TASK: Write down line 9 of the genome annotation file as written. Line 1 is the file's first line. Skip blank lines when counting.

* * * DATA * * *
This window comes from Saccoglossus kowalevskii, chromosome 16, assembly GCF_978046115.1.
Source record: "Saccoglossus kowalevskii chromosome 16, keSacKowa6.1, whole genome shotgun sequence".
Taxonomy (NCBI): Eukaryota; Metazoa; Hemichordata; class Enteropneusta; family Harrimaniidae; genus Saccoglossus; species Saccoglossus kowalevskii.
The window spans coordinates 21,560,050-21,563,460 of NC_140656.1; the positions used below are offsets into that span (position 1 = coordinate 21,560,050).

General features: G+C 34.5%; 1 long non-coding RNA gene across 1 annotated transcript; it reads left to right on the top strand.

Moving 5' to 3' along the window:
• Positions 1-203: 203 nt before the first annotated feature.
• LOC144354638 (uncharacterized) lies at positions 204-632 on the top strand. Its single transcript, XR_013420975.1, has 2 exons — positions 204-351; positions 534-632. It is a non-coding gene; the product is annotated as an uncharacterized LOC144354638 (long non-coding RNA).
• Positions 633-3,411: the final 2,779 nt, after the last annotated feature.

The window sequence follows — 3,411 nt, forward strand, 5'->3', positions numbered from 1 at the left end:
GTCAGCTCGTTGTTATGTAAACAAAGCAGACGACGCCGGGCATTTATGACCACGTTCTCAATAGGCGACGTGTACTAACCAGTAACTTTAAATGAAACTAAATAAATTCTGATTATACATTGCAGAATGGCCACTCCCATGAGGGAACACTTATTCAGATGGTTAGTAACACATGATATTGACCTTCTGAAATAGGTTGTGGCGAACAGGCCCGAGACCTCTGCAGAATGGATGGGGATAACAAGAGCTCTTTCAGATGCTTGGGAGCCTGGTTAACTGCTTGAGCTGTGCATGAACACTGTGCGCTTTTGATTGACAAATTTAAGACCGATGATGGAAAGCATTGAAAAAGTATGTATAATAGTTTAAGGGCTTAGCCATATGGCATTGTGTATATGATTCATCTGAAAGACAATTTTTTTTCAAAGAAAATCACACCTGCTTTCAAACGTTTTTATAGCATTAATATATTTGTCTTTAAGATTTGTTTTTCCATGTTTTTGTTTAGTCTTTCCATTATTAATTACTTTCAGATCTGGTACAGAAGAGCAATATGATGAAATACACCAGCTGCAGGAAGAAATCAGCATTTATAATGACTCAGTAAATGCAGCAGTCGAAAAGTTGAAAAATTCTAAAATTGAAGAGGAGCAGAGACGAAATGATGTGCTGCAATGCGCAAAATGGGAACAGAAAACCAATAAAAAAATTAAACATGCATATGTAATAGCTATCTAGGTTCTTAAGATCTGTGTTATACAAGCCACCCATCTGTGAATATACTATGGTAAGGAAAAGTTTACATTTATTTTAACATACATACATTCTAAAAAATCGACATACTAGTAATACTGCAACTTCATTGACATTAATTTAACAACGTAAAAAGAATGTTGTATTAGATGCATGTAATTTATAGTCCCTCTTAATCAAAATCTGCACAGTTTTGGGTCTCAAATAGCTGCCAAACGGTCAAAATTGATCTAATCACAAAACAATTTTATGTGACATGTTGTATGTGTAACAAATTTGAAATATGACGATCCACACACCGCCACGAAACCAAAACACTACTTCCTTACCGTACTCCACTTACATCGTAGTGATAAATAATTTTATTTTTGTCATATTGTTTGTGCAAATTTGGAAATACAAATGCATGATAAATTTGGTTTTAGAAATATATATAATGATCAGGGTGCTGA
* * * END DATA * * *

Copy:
• Positions 633-3,411: the final 2,779 nt, after the last annotated feature.